Back in 2011 and 2012, the root causes and drivers of the pro-democracy ‘Arab Spring’ protests were clear. The notion of a “new social contract” came to symbolise the popular quest to move beyond despotism and rentierism in the Arab world, writes Egyptian political scientist Amr Hamzawy:
Activists and intellectuals across the regional public space were searching for ways to empower citizens, protect societies, and subject state institutions to the principles of oversight and accountability. Inspiring discussions about civil liberties and freedoms, the launching of individual and private initiatives, the modernisation of economic structures to ascertain the values of production and innovation and open competition, the establishing of legal and political frameworks to impose checks and balances on government and public officials were reported in all Arab countries.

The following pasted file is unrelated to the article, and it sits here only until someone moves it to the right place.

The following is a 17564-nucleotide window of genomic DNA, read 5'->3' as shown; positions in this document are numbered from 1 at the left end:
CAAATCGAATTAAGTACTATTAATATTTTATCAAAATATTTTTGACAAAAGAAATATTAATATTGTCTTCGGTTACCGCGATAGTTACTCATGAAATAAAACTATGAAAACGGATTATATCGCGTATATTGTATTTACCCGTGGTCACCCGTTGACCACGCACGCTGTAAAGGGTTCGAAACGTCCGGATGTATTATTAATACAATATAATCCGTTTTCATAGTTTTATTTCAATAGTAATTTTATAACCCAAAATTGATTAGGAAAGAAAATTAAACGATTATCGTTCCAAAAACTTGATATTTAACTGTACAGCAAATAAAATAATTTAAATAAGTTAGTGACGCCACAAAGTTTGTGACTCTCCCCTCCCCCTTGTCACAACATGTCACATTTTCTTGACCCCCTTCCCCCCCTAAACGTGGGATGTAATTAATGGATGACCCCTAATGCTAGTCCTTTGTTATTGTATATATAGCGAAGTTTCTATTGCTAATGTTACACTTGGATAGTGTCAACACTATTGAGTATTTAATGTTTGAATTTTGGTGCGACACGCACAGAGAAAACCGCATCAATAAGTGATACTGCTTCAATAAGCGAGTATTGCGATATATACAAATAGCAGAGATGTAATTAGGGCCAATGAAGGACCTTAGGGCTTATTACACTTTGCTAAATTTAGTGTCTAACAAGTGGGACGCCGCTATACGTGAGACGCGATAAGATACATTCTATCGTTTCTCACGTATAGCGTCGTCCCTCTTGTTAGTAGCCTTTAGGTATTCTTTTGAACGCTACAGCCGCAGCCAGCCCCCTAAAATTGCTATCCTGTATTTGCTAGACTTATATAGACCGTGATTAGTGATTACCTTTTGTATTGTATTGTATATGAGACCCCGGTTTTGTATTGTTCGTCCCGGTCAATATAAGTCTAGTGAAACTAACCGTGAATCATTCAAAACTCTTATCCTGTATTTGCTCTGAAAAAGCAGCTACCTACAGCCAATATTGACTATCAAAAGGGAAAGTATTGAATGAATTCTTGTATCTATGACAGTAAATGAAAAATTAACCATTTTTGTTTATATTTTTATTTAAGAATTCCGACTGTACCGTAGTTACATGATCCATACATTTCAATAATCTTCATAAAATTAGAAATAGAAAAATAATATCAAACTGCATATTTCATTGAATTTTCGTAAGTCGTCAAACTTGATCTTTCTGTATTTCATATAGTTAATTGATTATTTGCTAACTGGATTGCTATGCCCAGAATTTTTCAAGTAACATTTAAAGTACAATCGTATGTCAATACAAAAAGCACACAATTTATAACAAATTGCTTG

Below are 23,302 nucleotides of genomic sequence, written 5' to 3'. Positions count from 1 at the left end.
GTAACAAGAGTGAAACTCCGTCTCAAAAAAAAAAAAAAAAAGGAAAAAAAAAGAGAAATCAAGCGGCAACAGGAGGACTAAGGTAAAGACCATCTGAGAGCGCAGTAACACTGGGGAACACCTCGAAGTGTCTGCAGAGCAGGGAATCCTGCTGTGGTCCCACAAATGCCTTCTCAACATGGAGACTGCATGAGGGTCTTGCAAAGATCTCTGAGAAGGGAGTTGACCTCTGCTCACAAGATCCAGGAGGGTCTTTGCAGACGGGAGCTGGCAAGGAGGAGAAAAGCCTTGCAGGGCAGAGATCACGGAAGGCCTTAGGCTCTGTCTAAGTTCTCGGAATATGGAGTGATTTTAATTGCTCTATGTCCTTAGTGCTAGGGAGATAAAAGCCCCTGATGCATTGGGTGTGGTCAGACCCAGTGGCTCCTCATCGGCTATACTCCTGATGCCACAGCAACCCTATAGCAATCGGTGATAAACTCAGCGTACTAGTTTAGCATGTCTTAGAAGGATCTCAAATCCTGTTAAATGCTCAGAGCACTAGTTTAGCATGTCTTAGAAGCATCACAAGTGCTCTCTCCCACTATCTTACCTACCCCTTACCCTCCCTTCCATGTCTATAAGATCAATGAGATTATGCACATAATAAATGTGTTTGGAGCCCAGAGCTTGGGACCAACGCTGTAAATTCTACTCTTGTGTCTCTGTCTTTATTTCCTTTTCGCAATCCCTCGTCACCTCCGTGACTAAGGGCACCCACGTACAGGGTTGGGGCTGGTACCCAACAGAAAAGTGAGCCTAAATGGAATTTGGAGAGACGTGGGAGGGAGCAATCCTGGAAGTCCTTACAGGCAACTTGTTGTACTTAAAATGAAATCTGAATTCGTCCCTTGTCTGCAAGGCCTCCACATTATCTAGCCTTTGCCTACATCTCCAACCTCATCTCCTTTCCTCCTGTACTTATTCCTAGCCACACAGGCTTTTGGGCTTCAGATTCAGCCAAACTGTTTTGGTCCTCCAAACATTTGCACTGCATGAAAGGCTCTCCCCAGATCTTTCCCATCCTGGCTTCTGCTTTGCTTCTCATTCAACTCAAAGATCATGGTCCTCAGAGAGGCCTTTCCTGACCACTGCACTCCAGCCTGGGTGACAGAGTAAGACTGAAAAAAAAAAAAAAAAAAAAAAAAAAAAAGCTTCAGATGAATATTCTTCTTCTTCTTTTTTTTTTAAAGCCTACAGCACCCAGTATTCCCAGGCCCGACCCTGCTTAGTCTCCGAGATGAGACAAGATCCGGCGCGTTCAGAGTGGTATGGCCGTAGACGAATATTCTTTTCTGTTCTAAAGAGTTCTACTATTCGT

For the first time in modern times as well, controversial debates on how to democratise civil-military relations, on how to safeguard personal freedoms and liberties in the face of tribal and sectarian tutelage, and on how to initiate mechanisms of transitional justice to come to terms with the past of human rights violations, were garnering popular attention.
However, following the dramatic turns of events in most Arab Spring countries, the quest for a new social contract fell rapidly to almost complete reclusion, he writes. RTWT.